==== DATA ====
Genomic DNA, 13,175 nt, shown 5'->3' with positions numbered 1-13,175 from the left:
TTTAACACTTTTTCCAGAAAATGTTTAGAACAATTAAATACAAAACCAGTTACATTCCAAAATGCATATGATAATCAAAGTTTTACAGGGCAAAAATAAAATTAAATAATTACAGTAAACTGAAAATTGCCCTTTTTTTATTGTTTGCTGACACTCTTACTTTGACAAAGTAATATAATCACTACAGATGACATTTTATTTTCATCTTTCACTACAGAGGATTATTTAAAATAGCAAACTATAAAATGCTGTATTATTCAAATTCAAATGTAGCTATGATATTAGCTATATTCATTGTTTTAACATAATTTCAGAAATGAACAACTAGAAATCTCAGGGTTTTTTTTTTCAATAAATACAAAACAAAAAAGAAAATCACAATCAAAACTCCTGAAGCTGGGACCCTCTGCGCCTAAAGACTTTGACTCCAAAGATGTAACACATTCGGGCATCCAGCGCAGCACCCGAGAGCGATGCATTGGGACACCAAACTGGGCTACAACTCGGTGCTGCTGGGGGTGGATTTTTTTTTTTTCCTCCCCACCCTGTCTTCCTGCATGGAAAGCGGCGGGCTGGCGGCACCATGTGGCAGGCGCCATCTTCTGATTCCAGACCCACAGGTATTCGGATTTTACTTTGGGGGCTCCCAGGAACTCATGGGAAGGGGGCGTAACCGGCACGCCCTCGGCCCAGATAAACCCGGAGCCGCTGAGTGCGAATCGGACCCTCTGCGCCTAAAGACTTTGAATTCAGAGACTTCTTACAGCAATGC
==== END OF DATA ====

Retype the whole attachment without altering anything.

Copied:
Genomic DNA, 13,175 nt, shown 5'->3' with positions numbered 1-13,175 from the left:
TTTAACACTTTTTCCAGAAAATGTTTAGAACAATTAAATACAAAACCAGTTACATTCCAAAATGCATATGATAATCAAAGTTTTACAGGGCAAAAATAAAATTAAATAATTACAGTAAACTGAAAATTGCCCTTTTTTTATTGTTTGCTGACACTCTTACTTTGACAAAGTAATATAATCACTACAGATGACATTTTATTTTCATCTTTCACTACAGAGGATTATTTAAAATAGCAAACTATAAAATGCTGTATTATTCAAATTCAAATGTAGCTATGATATTAGCTATATTCATTGTTTTAACATAATTTCAGAAATGAACAACTAGAAATCTCAGGGTTTTTTTTTTCAATAAATACAAAACAAAAAAGAAAATCACAATCAAAACTCCTGAAGCTGGGACCCTCTGCGCCTAAAGACTTTGACTCCAAAGATGTAACACATTCGGGCATCCAGCGCAGCACCCGAGAGCGATGCATTGGGACACCAAACTGGGCTACAACTCGGTGCTGCTGGGGGTGGATTTTTTTTTTTTCCTCCCCACCCTGTCTTCCTGCATGGAAAGCGGCGGGCTGGCGGCACCATGTGGCAGGCGCCATCTTCTGATTCCAGACCCACAGGTATTCGGATTTTACTTTGGGGGCTCCCAGGAACTCATGGGAAGGGGGCGTAACCGGCACGCCCTCGGCCCAGATAAACCCGGAGCCGCTGAGTGCGAATCGGACCCTCTGCGCCTAAAGACTTTGAATTCAGAGACTTCTTACAGCAATGC